Due to the high demand to quit cigarette smoking during pregnancy and the potential efficacy of e-cigarettes as a smoking cessation device, pregnant women may be particularly interested in using e-cigarettes to stop or reduce cigarette smoking [1].

Electronic cigarettes (E-cigarettes) are called "e-cigs", "vape pens", "vapes", "e-hookahs" and "electronic nicotine delivery systems (ENDS)". E-cigarettes look like regular cigarettes, cigars, pipes, USB flash drives, pens, and other like everyday items [2]. E-cigarettes were invented by Chinese pharmacist Hon Lik in 2003 and subsequently became available globally, entering the European (EU) and American (US) markets in 2006 and 2007, respectively [3]. The Food and Drug Administration (FDA) has not begun its review of e-cigarette and their ingredients, nor has it issued any standards on the products or E-cigarette composition [4]. However, researchers do know that toxic chemicals and metals have all been found in e-cigarettes. Bellow in Table 1, are noted and described the most common chemicals detected in electronic nicotine delivery systems:

Nicotine

A highly addictive substance.

Propylene glycol

An additive in food; also used to make things like antifreeze, paint solvent, and artificial smoke in fog machines.

Acetaldehyde and formaldehyde

Carcinogens-chemicals are known to cause cancer.

Acrolein

An herbicide used to kill weeds and can cause irreversible lung damage.

Diacetyl

A chemical that can cause a lung disease called bronchiolitis obliterans, aka "popcorn lung".

Diethylene glycol

A toxic chemical used in antifreeze and is linked to lung disease.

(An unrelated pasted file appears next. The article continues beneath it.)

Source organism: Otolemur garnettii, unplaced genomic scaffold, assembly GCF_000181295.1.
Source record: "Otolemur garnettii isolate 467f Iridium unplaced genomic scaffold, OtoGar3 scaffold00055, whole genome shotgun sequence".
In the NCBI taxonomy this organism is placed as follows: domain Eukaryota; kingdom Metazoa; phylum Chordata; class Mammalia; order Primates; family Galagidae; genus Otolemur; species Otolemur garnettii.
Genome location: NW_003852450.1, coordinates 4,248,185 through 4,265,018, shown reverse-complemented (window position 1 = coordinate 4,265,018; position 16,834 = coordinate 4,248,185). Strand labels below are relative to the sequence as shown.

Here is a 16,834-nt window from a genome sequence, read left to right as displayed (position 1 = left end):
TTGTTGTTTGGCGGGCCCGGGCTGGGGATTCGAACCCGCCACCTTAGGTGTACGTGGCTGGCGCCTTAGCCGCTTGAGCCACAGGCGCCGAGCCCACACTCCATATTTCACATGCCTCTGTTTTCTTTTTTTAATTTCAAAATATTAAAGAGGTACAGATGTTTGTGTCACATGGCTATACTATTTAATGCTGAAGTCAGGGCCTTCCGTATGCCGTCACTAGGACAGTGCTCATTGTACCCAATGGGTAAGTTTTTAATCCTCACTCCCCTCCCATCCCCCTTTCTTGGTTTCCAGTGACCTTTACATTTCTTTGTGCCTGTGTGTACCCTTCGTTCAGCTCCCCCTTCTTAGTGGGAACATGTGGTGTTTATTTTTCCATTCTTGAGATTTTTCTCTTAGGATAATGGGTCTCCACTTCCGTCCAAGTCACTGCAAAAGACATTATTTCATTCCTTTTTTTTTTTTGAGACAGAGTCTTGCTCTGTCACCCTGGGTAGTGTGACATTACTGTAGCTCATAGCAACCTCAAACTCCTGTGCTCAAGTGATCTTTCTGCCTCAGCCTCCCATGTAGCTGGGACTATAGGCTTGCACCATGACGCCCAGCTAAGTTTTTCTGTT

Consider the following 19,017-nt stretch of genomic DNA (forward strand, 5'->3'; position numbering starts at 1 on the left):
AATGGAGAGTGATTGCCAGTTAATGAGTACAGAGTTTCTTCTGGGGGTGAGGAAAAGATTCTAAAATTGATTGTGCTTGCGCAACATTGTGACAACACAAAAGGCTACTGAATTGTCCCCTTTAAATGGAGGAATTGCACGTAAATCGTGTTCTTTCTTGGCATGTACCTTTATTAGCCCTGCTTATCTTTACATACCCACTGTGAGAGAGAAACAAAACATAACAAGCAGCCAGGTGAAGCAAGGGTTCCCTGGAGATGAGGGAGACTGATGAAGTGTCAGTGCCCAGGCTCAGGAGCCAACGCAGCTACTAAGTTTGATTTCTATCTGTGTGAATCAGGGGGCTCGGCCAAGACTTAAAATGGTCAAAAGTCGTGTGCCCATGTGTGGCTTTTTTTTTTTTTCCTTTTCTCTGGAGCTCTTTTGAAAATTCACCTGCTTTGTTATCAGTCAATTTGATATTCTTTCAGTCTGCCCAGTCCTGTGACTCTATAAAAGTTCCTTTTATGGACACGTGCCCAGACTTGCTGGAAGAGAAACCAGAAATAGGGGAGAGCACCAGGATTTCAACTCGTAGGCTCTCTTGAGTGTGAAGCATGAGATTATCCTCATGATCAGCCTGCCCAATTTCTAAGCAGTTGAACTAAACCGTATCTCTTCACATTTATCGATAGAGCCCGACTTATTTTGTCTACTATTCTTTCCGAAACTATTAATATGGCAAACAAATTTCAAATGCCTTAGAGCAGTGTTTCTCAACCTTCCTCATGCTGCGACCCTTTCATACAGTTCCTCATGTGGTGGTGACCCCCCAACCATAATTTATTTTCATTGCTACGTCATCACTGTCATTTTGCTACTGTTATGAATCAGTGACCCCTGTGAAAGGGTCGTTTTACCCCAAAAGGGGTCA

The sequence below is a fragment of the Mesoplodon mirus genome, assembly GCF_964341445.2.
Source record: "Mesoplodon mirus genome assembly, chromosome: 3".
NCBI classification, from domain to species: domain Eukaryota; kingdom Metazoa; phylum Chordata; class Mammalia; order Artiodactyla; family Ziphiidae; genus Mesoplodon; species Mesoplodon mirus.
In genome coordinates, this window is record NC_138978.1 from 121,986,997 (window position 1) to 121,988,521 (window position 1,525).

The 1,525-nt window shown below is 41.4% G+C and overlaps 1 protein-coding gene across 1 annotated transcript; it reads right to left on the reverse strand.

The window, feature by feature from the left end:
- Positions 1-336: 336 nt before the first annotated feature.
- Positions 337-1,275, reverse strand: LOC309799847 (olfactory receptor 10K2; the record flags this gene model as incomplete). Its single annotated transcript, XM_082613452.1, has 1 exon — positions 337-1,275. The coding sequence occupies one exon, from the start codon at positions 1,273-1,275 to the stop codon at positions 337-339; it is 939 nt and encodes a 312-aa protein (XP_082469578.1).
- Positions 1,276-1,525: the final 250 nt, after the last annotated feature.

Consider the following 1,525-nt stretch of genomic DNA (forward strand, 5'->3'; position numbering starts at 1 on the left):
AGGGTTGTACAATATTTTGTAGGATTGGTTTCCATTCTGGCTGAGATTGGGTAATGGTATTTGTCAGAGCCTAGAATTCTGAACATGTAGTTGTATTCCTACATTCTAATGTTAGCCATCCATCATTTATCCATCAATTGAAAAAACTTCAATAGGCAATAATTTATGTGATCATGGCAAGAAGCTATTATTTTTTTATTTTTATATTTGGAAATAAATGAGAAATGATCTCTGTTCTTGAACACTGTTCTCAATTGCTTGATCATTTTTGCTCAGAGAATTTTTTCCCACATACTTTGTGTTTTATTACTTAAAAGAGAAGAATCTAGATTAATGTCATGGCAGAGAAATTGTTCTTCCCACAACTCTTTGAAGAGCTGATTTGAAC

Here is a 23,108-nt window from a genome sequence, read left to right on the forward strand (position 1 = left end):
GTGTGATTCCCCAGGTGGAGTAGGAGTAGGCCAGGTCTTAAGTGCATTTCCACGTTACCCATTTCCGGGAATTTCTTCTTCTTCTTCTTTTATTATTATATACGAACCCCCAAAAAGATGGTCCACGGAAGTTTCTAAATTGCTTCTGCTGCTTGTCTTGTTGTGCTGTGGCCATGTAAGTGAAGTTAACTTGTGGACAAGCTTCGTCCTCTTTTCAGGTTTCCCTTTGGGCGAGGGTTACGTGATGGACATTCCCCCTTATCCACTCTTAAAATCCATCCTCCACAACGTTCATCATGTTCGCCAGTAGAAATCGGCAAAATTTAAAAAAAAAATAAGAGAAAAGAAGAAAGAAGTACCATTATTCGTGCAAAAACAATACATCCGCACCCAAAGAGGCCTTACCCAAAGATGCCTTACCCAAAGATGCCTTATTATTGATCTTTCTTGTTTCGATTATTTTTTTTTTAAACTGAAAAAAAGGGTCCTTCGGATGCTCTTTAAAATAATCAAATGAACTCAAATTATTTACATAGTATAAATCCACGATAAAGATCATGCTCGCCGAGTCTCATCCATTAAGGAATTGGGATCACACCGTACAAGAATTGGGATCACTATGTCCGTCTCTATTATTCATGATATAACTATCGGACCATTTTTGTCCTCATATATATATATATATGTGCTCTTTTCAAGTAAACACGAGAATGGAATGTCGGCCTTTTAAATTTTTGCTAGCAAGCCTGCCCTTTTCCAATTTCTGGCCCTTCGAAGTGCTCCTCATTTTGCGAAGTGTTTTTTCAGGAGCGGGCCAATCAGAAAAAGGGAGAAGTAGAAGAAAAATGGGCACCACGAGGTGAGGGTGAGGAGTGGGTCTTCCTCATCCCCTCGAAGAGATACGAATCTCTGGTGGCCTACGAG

Nickel, tin, lead

Heavy metals

Cadmium

A toxic metal found in cigarettes that causes breathing problems and disease.

Benzene

A volatile organic compound (VOC) was found in car exhaust.

Ultrafine particles

They can be inhaled deeply into the lungs and cause lung problems.

Table 1: The most common toxic chemicals found in electronic cigarettes

Whilst, some E-cigarettes/E-liquids do not contain Nicotine, the majority do, and the nicotine contents of e-cigarettes are variable. The Nicotine content on the label of some products is qualitative (e.g., zero, low, medium, high, super high) or quantitative on others [5]. Intrauterine babies will be exposed to Nicotine which has been shown to have a negative impact on neurobehavior. Nicotine negatively affects the central nervous system (CNS), with the deficits reflecting the biological and behavioral systems [6]. Prenatal nicotine exposure is associated with subtle changes in learning and behavior problems and morbidity from cognitive difficulties, ADHD, conduct disorders, behavioral problems, depression future in their life [6]. Exposure to Nicotine has been associated with attention deficit hyperactivity disorder (ADHD) later in childhood [6]. Nicotine easily crosses the placental barrier, detected in the fetal circulation and amniotic fluid. This transfer is rapid, with peak concentrations in the fetus after 15-30 minutes [7].